Marketing the eBay Way

A couple years ago, eBay stopped being the place to sell your unwanted trinkets and started being the place to sell anything. Looking for a $169,000 Ferrari 550? Someone’s selling one right now on eBay. Want to buy a single-engine Cessna airplane, sight unseen? Yours for $28,000. Think you’d make a great NASCAR columnist for FOX Sports? For a bid of about $300, you can write for the network.

Yes, FOX Sports has run several auctions on eBay, offering the opportunity to write a column for its Web site about an upcoming NASCAR race. The more I thought about it, the more intrigued I became. Several questions come to mind:

  • Will people really pay for the opportunity to get a job? A job that, by the way, doesn’t pay anything?
    Answer: Yes. They will pay about $300 for the opportunity.
  • Can I make a joke in this column about the capacity of NASCAR fans to write a column?
    No, I cannot.
  • Is Fox doing this as a means to stop paying all its staff?
    No. Not yet, anyway. Presently, it’s just a great marketing tool.

FOX Sports is not the first company to use eBay as a marketing platform. Television and movies studios have auctioned off props and memorabilia to drum up buzz about their productions. In fact, an unnamed Jupiter analyst spent an embarrassing amount of money to purchase a vase once featured on “Buffy the Vampire Slayer.” When he received it, he was horrified to find a $10 price sticker from Pier 1 Imports still attached. Ouch.

Continental Airlines has been auctioning off unique travel experiences in conjunction with eBay, including tickets to the Grammy Awards and opportunities to meet sports figures. Continental’s twist is you can use frequent flier miles to pay for these auctions.

As you’ve noticed, none of these corporate auctions are about generating revenue; rather, they’re about raising awareness.

Corporations have been slow to twig eBay’s benefits, both as a means of liquidating inventory and as a promotional mechanism. Despite the company’s sky-high stock price and consistent profits, eBay still carries a stigma of Beanie Babies and PEZ dispensers in some circles. This ignorance causes many marketers to miss out on the marketing opportunities provided by eBay’s community.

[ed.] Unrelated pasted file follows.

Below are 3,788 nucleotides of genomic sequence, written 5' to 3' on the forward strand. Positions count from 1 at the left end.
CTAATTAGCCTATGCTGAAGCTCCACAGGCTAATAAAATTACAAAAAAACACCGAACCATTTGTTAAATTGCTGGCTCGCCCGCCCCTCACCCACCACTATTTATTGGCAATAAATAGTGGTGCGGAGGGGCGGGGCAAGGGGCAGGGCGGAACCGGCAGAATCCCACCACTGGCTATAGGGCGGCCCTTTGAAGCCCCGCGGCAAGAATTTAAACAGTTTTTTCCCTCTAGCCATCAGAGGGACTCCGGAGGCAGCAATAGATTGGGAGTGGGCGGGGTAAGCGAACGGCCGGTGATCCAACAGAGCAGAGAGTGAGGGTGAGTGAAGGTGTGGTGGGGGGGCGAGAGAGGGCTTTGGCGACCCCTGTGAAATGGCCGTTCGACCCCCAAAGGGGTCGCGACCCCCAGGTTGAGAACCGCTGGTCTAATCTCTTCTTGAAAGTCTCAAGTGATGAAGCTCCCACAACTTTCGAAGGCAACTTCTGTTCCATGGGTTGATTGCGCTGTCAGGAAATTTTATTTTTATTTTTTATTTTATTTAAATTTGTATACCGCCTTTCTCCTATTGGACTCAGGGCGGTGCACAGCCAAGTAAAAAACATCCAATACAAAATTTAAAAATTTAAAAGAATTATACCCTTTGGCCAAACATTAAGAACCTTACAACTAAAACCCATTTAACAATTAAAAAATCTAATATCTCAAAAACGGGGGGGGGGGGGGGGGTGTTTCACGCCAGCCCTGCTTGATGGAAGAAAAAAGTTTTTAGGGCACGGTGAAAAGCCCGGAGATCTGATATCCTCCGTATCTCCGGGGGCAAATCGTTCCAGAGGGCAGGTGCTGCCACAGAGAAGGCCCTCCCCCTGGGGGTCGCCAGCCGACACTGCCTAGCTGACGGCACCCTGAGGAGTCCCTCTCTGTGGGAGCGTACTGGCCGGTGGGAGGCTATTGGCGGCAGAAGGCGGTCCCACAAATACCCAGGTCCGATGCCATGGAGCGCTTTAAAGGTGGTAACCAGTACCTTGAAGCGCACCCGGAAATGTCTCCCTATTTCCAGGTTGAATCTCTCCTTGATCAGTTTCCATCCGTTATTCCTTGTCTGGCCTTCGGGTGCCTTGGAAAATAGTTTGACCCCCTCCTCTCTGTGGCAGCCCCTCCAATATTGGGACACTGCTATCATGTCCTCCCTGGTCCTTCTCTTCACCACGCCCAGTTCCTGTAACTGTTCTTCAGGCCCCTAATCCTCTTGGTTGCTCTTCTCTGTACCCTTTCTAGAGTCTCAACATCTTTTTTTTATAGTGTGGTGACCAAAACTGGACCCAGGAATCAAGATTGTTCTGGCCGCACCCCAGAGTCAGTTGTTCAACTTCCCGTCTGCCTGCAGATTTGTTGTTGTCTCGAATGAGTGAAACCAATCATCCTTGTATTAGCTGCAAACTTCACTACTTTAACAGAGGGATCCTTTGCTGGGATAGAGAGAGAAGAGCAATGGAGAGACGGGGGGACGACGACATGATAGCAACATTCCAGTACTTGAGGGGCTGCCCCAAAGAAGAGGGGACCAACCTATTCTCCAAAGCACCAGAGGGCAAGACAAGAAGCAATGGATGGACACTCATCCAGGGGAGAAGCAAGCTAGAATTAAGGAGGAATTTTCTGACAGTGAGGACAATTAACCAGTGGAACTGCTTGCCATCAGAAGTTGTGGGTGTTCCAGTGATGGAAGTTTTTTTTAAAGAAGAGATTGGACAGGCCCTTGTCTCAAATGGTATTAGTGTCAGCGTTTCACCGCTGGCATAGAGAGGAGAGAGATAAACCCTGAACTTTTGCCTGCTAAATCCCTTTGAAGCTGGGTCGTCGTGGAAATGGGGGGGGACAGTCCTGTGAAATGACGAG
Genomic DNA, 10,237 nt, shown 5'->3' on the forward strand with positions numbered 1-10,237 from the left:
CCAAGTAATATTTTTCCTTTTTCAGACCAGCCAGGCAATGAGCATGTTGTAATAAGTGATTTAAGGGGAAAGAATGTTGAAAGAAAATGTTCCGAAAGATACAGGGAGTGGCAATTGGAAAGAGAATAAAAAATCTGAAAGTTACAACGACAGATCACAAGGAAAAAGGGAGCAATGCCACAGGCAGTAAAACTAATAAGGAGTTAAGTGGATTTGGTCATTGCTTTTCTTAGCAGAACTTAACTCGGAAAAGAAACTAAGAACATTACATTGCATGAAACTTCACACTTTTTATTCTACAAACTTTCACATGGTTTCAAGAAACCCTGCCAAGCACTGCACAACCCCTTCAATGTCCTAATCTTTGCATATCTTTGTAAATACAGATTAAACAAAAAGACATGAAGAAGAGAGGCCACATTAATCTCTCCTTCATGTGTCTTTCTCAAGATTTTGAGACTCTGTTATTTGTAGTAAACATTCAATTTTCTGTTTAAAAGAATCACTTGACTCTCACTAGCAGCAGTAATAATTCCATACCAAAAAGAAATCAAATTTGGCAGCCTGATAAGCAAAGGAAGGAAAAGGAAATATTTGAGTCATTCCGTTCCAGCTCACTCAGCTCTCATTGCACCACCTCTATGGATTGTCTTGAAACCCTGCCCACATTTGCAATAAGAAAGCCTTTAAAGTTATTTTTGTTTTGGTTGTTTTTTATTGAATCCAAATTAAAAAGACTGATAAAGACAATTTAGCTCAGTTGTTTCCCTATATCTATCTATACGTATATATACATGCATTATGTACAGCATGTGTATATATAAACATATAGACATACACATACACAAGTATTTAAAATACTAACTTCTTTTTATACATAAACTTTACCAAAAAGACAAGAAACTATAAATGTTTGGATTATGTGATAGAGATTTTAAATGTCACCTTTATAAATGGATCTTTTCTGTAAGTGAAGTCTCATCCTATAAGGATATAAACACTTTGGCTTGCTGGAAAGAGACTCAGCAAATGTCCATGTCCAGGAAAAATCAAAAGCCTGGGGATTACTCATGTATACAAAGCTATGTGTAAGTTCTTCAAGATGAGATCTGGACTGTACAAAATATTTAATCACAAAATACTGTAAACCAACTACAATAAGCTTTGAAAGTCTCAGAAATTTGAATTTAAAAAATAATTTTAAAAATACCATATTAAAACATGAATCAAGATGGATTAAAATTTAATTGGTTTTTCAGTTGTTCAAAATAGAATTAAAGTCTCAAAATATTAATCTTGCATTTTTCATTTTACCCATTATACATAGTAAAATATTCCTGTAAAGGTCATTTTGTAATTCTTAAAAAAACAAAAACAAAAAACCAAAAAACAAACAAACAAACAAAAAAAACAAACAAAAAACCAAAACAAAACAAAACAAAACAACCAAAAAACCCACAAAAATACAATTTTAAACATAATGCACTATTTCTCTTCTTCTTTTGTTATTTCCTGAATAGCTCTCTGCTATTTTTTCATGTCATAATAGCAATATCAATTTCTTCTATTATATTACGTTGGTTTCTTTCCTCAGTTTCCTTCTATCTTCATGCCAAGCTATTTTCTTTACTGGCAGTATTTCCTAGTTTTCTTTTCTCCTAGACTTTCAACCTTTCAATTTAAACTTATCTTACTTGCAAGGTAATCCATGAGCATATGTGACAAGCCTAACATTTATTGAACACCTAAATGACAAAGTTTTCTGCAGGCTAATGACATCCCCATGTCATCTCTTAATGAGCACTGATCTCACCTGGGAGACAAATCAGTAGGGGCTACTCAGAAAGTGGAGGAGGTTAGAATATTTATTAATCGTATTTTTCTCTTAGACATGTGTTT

Typically, small businesses only use eBay as a selling platform. Yet there’s no reason why a small business cannot use eBay for unique marketing campaigns. Listing costs are dirt cheap. Marketing an auction can be done in newsletters or via a public relations campaign. FOX Sports’ auction was written up in the Los Angeles Times. If an auction is even slightly out of the ordinary, it’s worth pitching a story to the local paper.

Here are three ways to use eBay to drum up some buzz about your small business:

  • Charity events: eBay is a great way to auction your services for a charity event. You certainly don’t need eBay to do this, but the buzz around the auction will help drum up excitement for your business. Even though eBay is a national site, it works well for local auctions. Include a link to the auction in the footer of your e-mail so everyone with whom you communicate during the 10-day auction is aware of it. Don’t hesitate to tell your local newspapers about it; they love local angles on national stories, including unique uses of eBay.
  • Personalized services: Do you run a business where a personal touch is what sets you apart? Offering occasional specials on eBay brings an interesting twist to marketing your services. Caterers can offer an auction for a dinner party for six, for example. Obviously, myriad services can be provided. The key to driving traffic to an auction is making it ubiquitous. Use newsletters, in-store signs, and e-mail to repeatedly mention the auction. Clients (and potential clients) must be reminded the auction exists.
  • The FOX Sports method. If you produce a newsletter, why not auction off the opportunity to write a column for it? Present it as an opportunity to include an advertorial (make sure potential writers understand it will be labeled as advertorial copy), and give advertisers a chance to include more than just a banner in a future issue.

If anyone uses eBay as a marketing tool, please let me know. I’ll be happy to share success
stories in a future column.

Adapted from

Jared Blank is a senior analyst at Jupiter Research where he covers e-mail marketing, writing extensively on best practices for companies in multiple industries. He also studies how consumers purchase leisure and business travel online, and how travel suppliers can use the Internet as part of their marketing strategies. Earlier, as a senior consultant at Deloitte Consulting, Jared worked with manufacturing and retail firms, focusing on supply chain management and strategic marketing. At the University of Michigan, as an associate editor in the public affairs office, he wrote speeches and articles for University publications. Jared holds an MBA in Marketing from Case Western Reserve University. (Jupiter Research is owned by’s parent company, Jupitermedia.)

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